Q&A: My 15-month-old is suddenly having outbursts and tantrums. How can I tame this behavior?Dr. Karen Sadler
Q: My fun-loving, happy-go-lucky son turned 15 months old last week, and has suddenly started crying, whining, becoming clingy, and throwing tantrums. Is there some way to “nip this behavior in the bud” before it becomes difficult to take him out anywhere? I hate to see him so upset, but have tried comforting him which only seems to make him angrier. Any suggestions would be greatly appreciated.
A: It’s in the second year of life (not after the second birthday) that the “Terrible Two’s” usually begin and, yes, there are some strategies that might make this phase easier. But, first, satisfy yourself that these changes in behavior aren’t the result of stress, especially if your son is very clingy and this is out of character. Have there been any big life changes recently that he may be having trouble dealing with?
If not, then your efforts should be towards preventing outbursts and, effectively intervening when they occur. Most temper tantrums in this age group are born of frustration, from wanting to do and have and say more than he is physically capable of. If you can spot these situations as they are building, for example, when he is eyeing an object he can’t have, or trying to express himself but can’t, then you can often use distraction or substitution to avoid the frustration, or try leading him to a different area where there are other things of interest to him. But not every trouble spot can be avoided. Once a tantrum is underway, remember that any behavior that gets a lot of attention from adults is more likely to recur, even if the attention is negative. Make sure he and others are safe, then calmly but firmly deal with the conflict with as little attention as necessary.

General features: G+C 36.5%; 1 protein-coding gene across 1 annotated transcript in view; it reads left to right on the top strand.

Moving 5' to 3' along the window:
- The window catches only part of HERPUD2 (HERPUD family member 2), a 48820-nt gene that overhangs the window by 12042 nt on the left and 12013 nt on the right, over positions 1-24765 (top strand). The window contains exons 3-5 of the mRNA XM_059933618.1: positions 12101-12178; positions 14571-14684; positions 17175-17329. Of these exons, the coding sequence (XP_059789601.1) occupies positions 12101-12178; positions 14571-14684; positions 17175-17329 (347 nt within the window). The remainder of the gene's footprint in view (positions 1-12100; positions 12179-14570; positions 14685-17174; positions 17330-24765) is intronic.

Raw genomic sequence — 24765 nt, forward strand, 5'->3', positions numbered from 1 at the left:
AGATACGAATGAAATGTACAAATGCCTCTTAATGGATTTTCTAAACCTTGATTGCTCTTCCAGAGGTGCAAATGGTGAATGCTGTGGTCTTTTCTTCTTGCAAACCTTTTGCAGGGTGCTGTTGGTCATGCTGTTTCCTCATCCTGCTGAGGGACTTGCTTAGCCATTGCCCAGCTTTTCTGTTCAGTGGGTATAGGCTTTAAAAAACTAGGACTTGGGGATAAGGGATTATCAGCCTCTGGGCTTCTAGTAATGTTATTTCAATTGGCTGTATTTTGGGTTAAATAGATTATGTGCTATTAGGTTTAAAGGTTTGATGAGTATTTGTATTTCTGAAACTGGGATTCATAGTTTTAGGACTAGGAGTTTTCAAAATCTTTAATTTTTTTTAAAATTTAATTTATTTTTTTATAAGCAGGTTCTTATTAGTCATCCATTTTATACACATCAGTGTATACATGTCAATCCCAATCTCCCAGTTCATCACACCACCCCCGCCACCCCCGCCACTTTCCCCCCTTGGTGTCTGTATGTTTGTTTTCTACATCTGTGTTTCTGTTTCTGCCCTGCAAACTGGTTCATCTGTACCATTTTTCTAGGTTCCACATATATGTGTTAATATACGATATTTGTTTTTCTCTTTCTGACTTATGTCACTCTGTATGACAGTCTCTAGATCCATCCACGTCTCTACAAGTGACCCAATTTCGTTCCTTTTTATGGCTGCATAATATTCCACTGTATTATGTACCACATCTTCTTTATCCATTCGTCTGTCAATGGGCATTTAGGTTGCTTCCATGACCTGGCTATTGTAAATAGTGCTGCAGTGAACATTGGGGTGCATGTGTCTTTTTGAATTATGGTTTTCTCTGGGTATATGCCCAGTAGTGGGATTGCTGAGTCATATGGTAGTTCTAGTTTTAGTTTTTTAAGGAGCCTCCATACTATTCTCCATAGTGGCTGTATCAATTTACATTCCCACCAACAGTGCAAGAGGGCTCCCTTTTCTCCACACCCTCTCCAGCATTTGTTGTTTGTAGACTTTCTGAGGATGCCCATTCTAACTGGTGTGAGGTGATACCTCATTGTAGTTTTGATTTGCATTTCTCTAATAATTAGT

At 15 months, simply moving with him to a quieter place for a few minutes often helps. Once he has settled down, offer him a better way of dealing with his conflict (in a way he can understand and this part gets easier with older children), then move on. If, after trying these strategies, nothing seems to be improving, bring this up with your pediatrician, explaining the exact circumstances that bring on the behavior.